So you are probably bored of hearing about it now, but the truth is, Brexit may affect you in ways you hadn’t even thought about, primarily online.
Google recently announced it would be updating its Terms and Conditions of use, they claim that this is their biggest change to their T’s & C’s since 2012.
We’ve updated our Terms of Service to make them easier for people around the world to read and understand — with clearer language, improved organization, and greater transparency about changes we make to our services and products. We’re not changing the way our products work, or how we collect or process data,”Google spokesperson Shannon Newberry
Within these new terms was a notice to UK users, notifying them that their user data will be moved from its current location on an Irish/European server to a US server from the 30th of March.
So what does that actually mean?
Well, it means that all the user data that Google collects on you, such as your behaviour, as well as any information it thinks about you, this does not include any personal information such as your name and address that may be found on your Google Account, is going to be moved from the EU jurisdiction to the US.
This user data was originally stored on EU servers and protected by European Laws, however with the UK leaving the European union the data cannot stay where it is.
The data could be moved onto British servers (which it may well be in the future), but at the moment that would require the British government to put in place their own data protection laws, which at the moment is not on the list of priorities. So with very few other options, Google is moving its user data to US Servers.
Now, there are a few people across the internet that are a little worried about this move because US servers are not as secure as their European counterparts, especially for non-US citizens. Right now the UK is in a state of limbo and so is its data. As non-US citizens, our data cannot be taken under US data protection laws and now that we are no longer European, our data cannot be protected by European data protection laws either.
But not to worry.
Google disputes there will be any change in privacy standards for the UK users as a result of the shift. In the meantime, GDPR will still protect our data even on the US servers. (So don’t go removing those GDPR compliance terms from your website just yet).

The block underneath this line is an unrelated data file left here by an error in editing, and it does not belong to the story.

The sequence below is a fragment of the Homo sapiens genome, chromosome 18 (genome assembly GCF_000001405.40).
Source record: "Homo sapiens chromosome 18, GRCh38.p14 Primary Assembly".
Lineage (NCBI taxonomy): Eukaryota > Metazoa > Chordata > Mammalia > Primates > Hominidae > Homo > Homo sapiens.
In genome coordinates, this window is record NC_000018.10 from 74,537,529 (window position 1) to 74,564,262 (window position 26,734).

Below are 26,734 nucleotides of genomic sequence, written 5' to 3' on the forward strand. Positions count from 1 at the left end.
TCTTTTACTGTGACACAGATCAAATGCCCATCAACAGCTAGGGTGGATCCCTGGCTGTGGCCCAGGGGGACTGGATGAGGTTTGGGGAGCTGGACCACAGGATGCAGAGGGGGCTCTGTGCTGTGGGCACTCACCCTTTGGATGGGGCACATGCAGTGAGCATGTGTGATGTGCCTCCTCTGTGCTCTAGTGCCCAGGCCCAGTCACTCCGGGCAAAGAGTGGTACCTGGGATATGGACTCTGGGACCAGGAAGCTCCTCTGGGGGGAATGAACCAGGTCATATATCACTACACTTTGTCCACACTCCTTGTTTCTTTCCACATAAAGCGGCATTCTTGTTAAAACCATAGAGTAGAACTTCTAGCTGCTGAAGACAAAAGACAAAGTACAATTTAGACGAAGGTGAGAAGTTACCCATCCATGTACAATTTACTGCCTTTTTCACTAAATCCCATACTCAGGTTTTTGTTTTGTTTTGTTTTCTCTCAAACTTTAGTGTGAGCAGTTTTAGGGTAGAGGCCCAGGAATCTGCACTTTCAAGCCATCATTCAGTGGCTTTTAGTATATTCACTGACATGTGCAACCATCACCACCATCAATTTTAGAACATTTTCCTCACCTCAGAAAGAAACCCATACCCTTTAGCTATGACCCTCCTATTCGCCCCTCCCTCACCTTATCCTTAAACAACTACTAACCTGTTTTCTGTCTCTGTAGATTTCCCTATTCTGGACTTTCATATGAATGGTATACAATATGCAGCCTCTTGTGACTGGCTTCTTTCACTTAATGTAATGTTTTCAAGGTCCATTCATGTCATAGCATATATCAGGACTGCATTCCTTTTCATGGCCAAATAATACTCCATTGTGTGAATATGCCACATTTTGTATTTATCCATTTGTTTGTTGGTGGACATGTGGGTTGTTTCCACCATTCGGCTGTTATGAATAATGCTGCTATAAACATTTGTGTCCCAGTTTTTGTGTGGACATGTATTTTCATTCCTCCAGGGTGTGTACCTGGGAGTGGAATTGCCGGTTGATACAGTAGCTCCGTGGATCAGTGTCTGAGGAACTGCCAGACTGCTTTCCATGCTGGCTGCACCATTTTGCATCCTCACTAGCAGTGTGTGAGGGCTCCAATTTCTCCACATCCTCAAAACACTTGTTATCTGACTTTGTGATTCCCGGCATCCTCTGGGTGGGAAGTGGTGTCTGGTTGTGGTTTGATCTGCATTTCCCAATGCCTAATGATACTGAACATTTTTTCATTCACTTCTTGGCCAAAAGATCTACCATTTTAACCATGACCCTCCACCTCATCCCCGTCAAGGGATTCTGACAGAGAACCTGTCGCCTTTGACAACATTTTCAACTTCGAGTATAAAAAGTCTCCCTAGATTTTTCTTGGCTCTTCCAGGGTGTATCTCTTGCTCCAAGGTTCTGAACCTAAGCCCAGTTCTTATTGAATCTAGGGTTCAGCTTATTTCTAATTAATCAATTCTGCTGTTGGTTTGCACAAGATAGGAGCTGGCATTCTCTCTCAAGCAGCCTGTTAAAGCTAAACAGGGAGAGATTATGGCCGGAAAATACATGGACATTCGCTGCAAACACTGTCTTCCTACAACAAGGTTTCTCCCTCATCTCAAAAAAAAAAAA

“Like many companies, we have to prepare for Brexit,” Google said. “Nothing about our services or our approach to privacy will change, including how we collect or process data, and how we respond to law enforcement demands for users’ information. The protections of the UK GDPR will still apply to these users.”Google spokesperson Shannon Newberry
So you might be wondering, why would Google do anything at all if it’s going to still follow European Law until told otherwise. Well, essentially it was forced to.
British Prime Minister Boris Johnson has made a unilateral statement that the UK will “Go it’s own way” on data protection laws, which is in direct contrast to everything the UK’s data protection regulator and the government has said since the referendum. With this confusing and conflicting statement from the British Government, Google has made it silently know that they do not believe the UK will gain an adequate data protection agreement at the end of the Brexit negotiations. In other words, they are choosing to deal with this now rather than later, as they have little faith in the British Government.
So will we notice the change?
At first and for the foreseeable future? – No. With Google saying there will be no change to the way that they process UK user data, including no change in their privacy setting. Then we can take that as an indication that Google will continue to provide UK users with Europe rights over their data, even though that data is now being held in the US.
So is Google the only one affected?
Well no, literally every online company that holds any information about you is probably going to have to follow suit. This includes the likes of Facebook, Linkedin and many more. The problem is that so far Google is the only one that seems to have done anything about it.
Facebook are the ones with the most to do and so far they seem to be burying their heads in the sand. They have yet to say what they plan to do, with a similar set up to Google in terms of Data collection it is a little worrying that, at the moment, they are refusing to comment, especially when the data they hold on their servers is far more personal than the data Google holds.
With no words from Facebook at this time, we can’t guess what their plans for data protection will be.
We will try to keep you updated with any changes that may appear over the coming days, and if you are worried about your data protection security you could always move over to a browser that does not collect user data such as Duck Duck Go, but with the lack of algorithms such as RankBrain, you may find that your user experience and the search results you get are little – lackluster.